> What I suggest is that your husband begin a regimen of diet and
    > supplements that are thought to be useful against cancer. *I'm
    > suggesting that for two reasons.
    >
    > One is that a friend of mine with very aggressive cancer was put
    > on such a regimen by Charles "Snuffy" Myers, a leading prostate
    > cancer oncologist. *I don't know if it did any good. *Myers is
    > also treating him with very complicated hormone therapy, so it's
    > impossible to separate the effects of the prescription drugs from
    > the supplements. *However, the fact that Dr. Myers thinks these
    > things are worth doing says something to me. *He is a nationally
    > recognized expert.
    >
    > The other reason is that your husband's PSA is rising relatively
    > slowly. *I think that means that the rate of tumor cell growth is
    > only a little higher than the rate of tumor cell death. *If
    > that's true, and if the supplements promote cancer cell death
    > ("apoptosis" is the technical term), then maybe they can tip the
    > balance a little the other way. *Just slowing down the process a
    > little may have a much more significant effect in a slow growing
    > cancer than slowing it down a little in a fast growing cancer.
    >
    > Now the next question is what to take. *Unfortunately, I don't
    > know the answer. *Dr. Myers had my friend (whose PSA reached 700
    > by the way) on 5 pomegranate extract capsules each day from:
    >
    > * *http://www.lef.org/newshop/items/item00956.html
    >
    > I don't know if these are better than cheaper ones from other
    > sources, but you can look at what they contain and compare them
    > to others.
    >
    > He's also taking megadoses of vitamin C, but I don't know the
    > specific dosage.
    >
    > Other things that people have suggested include: lycopene, EGCG
    > (green tea), vitamin D, and maybe other things. *A low fat diet,
    > with lots of fruits and vegetables is also often recommended. *If
    > you search the archives of the newsgroup you'll see
    > recommendations from others who know more than I do about this.
    >
    > I don't see how this can hurt.
    >
    > Finally, I'll make a few remarks about hormone therapy.
    >
    > The "two years" that the oncologist predicted may stretch
    > considerably longer than that. *Steve Kramer, a stalwart
    > contributor to this group, began hormone therapy in July, 2003.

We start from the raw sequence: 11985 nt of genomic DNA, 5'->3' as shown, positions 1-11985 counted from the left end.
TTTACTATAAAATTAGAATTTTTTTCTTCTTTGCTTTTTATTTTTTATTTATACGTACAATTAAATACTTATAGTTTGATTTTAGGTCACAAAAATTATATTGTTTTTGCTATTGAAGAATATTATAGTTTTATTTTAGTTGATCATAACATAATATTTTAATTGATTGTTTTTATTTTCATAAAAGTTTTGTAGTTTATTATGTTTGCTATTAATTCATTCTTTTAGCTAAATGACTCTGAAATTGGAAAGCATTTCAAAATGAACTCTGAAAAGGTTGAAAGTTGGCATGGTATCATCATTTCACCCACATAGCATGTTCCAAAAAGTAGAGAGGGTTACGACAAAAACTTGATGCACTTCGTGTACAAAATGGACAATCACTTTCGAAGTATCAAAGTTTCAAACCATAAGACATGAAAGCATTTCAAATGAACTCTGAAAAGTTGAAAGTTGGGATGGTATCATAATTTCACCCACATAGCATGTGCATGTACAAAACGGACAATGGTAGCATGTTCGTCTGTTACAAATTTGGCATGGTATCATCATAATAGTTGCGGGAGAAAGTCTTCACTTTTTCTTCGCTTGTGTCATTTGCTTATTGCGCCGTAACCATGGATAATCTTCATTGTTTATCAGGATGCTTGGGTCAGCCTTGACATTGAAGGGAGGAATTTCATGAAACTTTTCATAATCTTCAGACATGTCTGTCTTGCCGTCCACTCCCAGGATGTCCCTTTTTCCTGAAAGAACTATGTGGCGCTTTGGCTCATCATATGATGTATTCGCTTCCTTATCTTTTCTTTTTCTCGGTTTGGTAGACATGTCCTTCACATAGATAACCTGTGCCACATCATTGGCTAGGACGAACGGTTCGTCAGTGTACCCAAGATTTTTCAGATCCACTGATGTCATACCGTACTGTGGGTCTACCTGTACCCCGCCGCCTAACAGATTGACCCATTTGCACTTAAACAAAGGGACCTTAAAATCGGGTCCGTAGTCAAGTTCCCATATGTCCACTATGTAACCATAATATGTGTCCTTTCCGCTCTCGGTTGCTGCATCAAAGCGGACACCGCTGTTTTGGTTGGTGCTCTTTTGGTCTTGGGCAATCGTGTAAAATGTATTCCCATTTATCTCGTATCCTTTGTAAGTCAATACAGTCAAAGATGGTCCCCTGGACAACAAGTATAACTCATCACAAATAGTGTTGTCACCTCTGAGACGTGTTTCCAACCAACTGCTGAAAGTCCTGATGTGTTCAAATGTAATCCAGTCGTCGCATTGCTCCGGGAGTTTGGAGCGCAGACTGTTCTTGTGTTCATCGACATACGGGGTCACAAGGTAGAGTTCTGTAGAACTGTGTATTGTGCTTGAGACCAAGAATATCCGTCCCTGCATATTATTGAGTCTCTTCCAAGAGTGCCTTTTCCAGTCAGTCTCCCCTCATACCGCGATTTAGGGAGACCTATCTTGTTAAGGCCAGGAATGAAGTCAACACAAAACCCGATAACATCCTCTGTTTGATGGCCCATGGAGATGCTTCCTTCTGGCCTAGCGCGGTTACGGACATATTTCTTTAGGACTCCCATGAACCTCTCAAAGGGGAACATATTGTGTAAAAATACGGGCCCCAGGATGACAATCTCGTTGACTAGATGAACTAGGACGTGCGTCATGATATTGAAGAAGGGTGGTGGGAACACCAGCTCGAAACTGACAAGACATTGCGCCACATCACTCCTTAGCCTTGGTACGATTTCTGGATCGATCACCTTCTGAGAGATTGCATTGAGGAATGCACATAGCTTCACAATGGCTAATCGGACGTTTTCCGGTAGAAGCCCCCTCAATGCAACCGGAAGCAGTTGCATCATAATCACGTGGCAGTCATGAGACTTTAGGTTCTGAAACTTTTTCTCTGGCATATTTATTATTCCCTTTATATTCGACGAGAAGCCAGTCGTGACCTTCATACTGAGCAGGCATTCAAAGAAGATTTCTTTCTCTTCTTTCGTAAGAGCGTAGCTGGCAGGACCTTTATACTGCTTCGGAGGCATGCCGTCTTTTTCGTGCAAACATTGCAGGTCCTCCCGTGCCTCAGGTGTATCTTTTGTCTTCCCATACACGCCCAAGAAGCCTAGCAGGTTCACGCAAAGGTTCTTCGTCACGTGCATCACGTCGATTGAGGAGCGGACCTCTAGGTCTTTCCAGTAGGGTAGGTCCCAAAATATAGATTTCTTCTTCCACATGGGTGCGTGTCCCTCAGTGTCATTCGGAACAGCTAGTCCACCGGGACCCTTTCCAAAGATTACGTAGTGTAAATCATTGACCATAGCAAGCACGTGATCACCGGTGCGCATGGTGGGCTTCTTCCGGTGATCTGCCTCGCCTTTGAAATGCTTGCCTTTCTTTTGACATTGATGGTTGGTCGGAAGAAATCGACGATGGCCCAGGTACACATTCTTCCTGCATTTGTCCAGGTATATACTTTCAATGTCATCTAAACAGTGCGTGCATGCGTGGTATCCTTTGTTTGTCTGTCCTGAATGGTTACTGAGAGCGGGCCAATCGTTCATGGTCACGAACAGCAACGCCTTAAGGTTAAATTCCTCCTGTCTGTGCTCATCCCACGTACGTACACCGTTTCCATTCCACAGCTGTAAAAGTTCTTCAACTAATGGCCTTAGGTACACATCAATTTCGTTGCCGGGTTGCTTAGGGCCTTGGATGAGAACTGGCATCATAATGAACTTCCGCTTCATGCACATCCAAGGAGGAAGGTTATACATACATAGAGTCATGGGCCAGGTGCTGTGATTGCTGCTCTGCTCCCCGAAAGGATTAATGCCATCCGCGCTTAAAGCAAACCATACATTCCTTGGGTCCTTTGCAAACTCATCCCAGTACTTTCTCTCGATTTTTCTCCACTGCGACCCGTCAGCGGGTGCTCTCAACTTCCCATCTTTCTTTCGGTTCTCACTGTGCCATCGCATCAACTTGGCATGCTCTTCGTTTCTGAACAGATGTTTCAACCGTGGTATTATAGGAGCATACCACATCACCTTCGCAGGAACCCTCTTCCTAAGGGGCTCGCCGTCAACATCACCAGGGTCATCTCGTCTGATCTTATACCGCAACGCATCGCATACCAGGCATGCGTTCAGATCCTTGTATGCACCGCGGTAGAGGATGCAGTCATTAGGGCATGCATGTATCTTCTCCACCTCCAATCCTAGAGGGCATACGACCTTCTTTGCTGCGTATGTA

> Four and a half years later, his PSA is still undetectable.
    >
    > Steve started HT early, while his PSA was still below 1.0. *But
    > it's working well for him. *Since your husband's PSA growth seems
    > reasonably slow, HT may work very well for him too.
    >
    > Hormone therapy does eventually fail, but that's not quite yet
    > the end of the line. *There is "second line" hormone therapy
    > (ketoconazole and/or estrogen patches) that works well for some
    > men. *Then there is chemotherapy. *There are also a number of new
    > therapies in clinical trials that may add more months or years
    > and may be available by the time other therapies stop working for
    > your husband.
    >
    > I know that, psychologically, all of this is very, very
    > difficult. *It's necessary to be realistic and not live on false
    > hopes. *But I think it's also important not to give up on life.
    > There are at least a few very good years ahead, and a few years
    > with problems. *Even the years with problems can be good years.
    >
    > I was on a cruise to Alaska once and sat at dinner with a lady in
    > a wheel chair and her husband. *It turned out that she was dying
    > of cancer and had only a short time to live, but she had always
    > wanted to see Alaska. *I was impressed by the lady's good
    > spirits, by how much interest she took in the conversations at
    > dinner, by how fine a relationship she enjoyed with her husband,
    > and by how much she seemed to enjoy the scenery in Alaska. *I
    > learned something about how to live from her.
    >
    > Best of luck to you both.
    >
    > * * Alan- Hide quoted text -
    >
    > - Show quoted text -


    Thanks for your responses Alan - I should add that my husband has